I recently came across an evocative series of cityscapes by German photographer Stephanie Jung on Arhitektura+, in which the artist applies a clever technique of multiple exposures to create pleasingly dramatic effects in her images.
See below for some more examples of Stephanie’s very individual perspective on urban landscapes…
Of Stephanie’s work, Stephan Reisner says:
Taken directly from everyday life, they are coated with a vibrating texture of gradual shifts of perspective, intentional transparencies, and intense coloring. The optical dynamic formed in the eye of the viewer resembles a Cubist sleight of hand, a delayed fanning out of perspective. A random moment in city life is prolonged; the motif appears multiplied and like a repeating trace of itself. Precisely this dynamic vibration of space leaves the images with an imaginary but also visually convincing sense. They appear to be very individual, as it is precisely such non-descript structures as power lines, banners, lanterns, or car colors that become the form and constitute urban identity.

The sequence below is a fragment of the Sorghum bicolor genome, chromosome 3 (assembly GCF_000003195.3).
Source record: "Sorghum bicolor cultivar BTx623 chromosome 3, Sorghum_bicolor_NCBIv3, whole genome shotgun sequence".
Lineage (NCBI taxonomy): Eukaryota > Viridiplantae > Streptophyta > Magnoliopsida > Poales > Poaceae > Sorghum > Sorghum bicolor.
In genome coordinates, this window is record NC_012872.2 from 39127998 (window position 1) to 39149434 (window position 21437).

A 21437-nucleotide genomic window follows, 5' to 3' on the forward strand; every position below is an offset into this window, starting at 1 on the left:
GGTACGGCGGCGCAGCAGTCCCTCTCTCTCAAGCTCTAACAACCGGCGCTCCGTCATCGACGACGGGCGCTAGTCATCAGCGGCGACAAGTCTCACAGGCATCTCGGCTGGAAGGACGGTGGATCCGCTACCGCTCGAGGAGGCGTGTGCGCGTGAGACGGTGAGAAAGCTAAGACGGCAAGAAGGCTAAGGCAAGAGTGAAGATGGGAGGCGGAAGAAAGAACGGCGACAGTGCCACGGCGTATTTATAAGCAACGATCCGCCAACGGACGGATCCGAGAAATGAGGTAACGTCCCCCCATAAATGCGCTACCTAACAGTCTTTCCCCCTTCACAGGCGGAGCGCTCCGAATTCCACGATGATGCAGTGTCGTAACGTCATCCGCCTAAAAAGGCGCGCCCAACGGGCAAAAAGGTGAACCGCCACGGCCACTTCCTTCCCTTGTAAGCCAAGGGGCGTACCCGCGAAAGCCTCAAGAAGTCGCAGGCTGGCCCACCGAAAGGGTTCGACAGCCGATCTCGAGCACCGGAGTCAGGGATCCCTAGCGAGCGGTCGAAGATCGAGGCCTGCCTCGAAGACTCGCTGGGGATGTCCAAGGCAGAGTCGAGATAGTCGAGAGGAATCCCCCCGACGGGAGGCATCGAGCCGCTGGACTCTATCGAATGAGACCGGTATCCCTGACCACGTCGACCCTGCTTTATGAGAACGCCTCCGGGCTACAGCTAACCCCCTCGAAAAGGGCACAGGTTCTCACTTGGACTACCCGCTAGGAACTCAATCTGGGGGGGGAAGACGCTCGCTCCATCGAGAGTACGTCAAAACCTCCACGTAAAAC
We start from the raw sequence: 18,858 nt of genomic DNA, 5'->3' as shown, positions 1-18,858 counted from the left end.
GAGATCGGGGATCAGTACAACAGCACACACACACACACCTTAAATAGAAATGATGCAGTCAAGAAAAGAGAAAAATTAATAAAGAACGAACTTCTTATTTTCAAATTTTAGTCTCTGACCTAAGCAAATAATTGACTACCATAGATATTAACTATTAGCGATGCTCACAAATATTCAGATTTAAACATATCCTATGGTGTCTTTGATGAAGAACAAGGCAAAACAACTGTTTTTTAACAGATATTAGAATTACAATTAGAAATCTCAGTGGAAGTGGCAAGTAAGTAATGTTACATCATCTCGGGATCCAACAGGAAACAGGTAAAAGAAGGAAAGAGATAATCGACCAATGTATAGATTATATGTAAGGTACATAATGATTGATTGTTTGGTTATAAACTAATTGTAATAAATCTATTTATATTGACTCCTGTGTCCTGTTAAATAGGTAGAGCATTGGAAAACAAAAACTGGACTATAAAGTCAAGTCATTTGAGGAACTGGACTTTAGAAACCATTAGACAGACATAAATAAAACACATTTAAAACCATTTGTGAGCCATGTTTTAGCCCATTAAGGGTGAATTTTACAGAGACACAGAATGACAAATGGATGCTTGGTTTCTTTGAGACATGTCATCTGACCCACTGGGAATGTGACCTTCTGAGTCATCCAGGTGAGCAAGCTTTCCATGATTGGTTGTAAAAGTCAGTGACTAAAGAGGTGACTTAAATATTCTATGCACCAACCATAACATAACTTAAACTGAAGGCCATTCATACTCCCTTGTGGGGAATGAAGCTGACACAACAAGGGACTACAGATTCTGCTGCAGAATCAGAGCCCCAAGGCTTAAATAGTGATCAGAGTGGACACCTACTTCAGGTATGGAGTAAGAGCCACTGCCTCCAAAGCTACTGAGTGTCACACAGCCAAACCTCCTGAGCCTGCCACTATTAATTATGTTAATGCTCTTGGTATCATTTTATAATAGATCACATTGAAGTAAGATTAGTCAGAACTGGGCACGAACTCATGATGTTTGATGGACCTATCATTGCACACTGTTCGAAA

I really like this series with its multiplications, echoes, flurries, and blurs. Indeed, Stephanie’s images are reminiscent for me of Italian Futurist Giacomo Balla’s striking 1912 painting, Dynamism of A Dog on a Leash (below), which playfully incorporates multiple limbs in an effort to address an age-old pictorial problem – how to indicate a body in motion within a static image? Here Balla depicts a scurrying dachshund dog with eight discernible tails, its legs obscured in a flurry of blurry overlays…
Similarly, in Stephanie’s images, the urban landscape isn’t static, fixed, inanimate, but rather seems to vibrate, hum and resonate. Her cityscapes are alive and in constant motion.
So what do you make of Stephanie’s images – do they appeal to you too? Please do share your thoughts!
(If you’d like to check out additional examples of Stephanie’s work, you can view more of her portfolio here.)